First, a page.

Hill opened the season in AAA and spent the season’s first month in AAA. Eventually, the Red Sox called him up and used him strictly in relief. Hill missed the second half of the season with an elbow sprain, which resulted in Tommy John surgery. Hill became a free agent after the season and Boston signed him to another minor league deal.
Boston added Hill back to the 40-man roster in February and he returned from rehab at the end of April. Once in the majors, he pitched strictly in relief, but he went out a week into June with a forearm strain. Following rehab, Hill returned to Boston for the month of September. He became a free agent again after the season and signed a minor league deal with Cleveland.
Cleveland called Hill up during spring training and he spent the entire season in the majors. He appeared in 63 games, but only worked 38.2 innings, as the Indians utilized him as a lefty specialist. He wasn’t effective, mainly due to poor control. After the season, he became a free agent again and signed another minor league deal with Boston.
Hill spent three months in AAA with Boston, and then the Red Sox sent him for cash to the Angels, who immediately called him up. Hill was with the Angels for only a week. He got into two games and failed to retire any of the four batters he faced. The Angels released him and he signed a minor league deal with the Yankees. They called him up in early August, then designated him for assignment at the end of the month, only to call him up again several days later. Hill pitched strictly in relief all year. After the season he became a free agent again and signed a minor league deal with Washington.
The Nationals sent Hill to AAA, where he pitched in relief while struggled with his control. The Nationals released him in late June and he caught on with Long Island of the independent Atlantic League. He made two starts there, then signed a minor league deal with Boston in mid-August. The Sox called him up in early September and he made four outstanding starts with them. Hill became a free agent after the season and signed a major league deal with Oakland.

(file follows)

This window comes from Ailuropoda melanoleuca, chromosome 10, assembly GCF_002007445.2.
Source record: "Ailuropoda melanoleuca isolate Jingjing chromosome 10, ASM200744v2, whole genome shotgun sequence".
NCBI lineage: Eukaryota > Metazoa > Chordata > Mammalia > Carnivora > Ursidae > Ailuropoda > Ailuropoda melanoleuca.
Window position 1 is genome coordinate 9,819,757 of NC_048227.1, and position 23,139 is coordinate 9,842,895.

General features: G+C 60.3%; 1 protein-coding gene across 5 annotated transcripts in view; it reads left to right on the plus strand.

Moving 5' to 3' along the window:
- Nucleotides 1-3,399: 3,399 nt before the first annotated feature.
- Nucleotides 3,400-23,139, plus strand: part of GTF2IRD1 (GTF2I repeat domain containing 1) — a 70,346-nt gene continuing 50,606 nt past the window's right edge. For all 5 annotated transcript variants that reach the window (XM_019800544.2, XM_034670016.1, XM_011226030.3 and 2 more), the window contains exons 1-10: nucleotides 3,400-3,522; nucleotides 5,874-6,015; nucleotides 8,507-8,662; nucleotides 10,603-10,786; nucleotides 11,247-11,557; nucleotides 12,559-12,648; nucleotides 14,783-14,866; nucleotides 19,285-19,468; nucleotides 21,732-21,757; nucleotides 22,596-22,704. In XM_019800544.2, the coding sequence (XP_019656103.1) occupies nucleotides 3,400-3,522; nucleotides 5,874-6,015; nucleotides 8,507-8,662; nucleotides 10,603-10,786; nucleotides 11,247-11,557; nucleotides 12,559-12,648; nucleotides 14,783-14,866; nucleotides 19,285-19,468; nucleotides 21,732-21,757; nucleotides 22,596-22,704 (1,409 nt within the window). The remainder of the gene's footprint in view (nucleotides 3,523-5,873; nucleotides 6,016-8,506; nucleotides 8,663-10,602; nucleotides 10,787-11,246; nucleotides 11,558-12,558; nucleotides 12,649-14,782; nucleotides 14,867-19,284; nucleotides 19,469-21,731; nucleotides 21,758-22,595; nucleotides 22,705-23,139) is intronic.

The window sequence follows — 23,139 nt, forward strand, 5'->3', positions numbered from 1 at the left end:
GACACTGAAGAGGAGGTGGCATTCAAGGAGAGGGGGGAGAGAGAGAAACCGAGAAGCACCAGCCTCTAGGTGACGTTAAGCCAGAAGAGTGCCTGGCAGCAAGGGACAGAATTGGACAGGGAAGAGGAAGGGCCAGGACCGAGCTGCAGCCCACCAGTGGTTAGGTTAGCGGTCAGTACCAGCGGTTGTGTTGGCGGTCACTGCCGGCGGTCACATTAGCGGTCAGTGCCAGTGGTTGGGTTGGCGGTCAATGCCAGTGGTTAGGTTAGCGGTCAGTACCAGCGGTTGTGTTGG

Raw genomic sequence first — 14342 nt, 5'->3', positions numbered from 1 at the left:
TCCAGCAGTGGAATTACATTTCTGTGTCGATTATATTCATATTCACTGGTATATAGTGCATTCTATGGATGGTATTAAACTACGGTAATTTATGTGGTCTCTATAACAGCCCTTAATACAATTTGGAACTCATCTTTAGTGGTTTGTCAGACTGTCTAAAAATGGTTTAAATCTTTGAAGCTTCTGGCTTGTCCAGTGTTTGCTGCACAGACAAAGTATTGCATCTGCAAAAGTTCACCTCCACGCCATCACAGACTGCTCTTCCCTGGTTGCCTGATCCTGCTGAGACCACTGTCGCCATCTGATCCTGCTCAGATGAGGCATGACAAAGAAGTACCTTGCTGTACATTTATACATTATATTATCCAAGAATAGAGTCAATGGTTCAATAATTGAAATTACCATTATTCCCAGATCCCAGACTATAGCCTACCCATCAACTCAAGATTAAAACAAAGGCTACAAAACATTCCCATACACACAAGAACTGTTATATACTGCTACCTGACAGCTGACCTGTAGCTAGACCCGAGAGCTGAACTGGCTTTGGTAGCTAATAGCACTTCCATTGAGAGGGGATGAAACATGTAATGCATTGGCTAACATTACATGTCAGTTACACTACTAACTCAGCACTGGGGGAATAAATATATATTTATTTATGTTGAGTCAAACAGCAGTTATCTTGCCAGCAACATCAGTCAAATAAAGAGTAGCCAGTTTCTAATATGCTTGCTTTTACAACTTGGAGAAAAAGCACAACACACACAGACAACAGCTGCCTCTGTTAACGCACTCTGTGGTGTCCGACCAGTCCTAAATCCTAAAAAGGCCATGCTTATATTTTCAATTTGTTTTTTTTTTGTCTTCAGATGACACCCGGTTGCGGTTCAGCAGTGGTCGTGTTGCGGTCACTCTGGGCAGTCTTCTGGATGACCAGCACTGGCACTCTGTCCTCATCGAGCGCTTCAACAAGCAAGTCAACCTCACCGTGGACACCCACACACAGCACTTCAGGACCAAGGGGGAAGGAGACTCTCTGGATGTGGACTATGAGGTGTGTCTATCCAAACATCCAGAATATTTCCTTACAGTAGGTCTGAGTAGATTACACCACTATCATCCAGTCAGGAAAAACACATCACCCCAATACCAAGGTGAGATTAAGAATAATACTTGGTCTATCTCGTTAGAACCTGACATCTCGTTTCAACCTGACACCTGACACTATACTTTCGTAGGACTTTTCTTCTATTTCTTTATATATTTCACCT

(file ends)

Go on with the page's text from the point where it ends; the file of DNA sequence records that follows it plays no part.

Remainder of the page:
Hill opened the season in the Oakland rotation. He missed most of the month of June with a groin injury. Missed most of August with a blister. Hill returned at the beginning of July, but after two more games the A’s traded him to the Dodgers. Hill pitched in a starting role with both the A’s and Dodgers and did well at both stops. After the season, he became a free agent and then signed a three-year, $48M contract with the Dodgers.
Hill stayed in the Dodgers’ rotation, other than Missing a month with a blister, and had a very strong season. He had very strong walk and K rates and opponents managed just a .639 OPS against him.
Hill had a nearly identical season to the one before. That included more injuries, as he missed about six weeks altogether with finger injuries.
Injuries cost Hill a lot more of his final contract year and he made just 14 starts for the Dodgers. He missed most of the first month with a knee sprain, then missed most of the second half with a forearm strain. When he did pitch, he was as effective as ever. After the season he became a free agent and signed a one-year deal with Minnesota.
In the pandemic season, Hill made only eight starts for the Twins. He continued to be very effective, although his walk and K rates slipped considerably. After the season, he signed a one-year deal with Tampa Bay.
With the Rays, Hill continued pitching well through 19 starts. In July, the Rays traded him to the Mets and he made another 12 starts there. His K rate appeared to settle in at a lower level than in most of his career. After the season he signed with the Red Sox.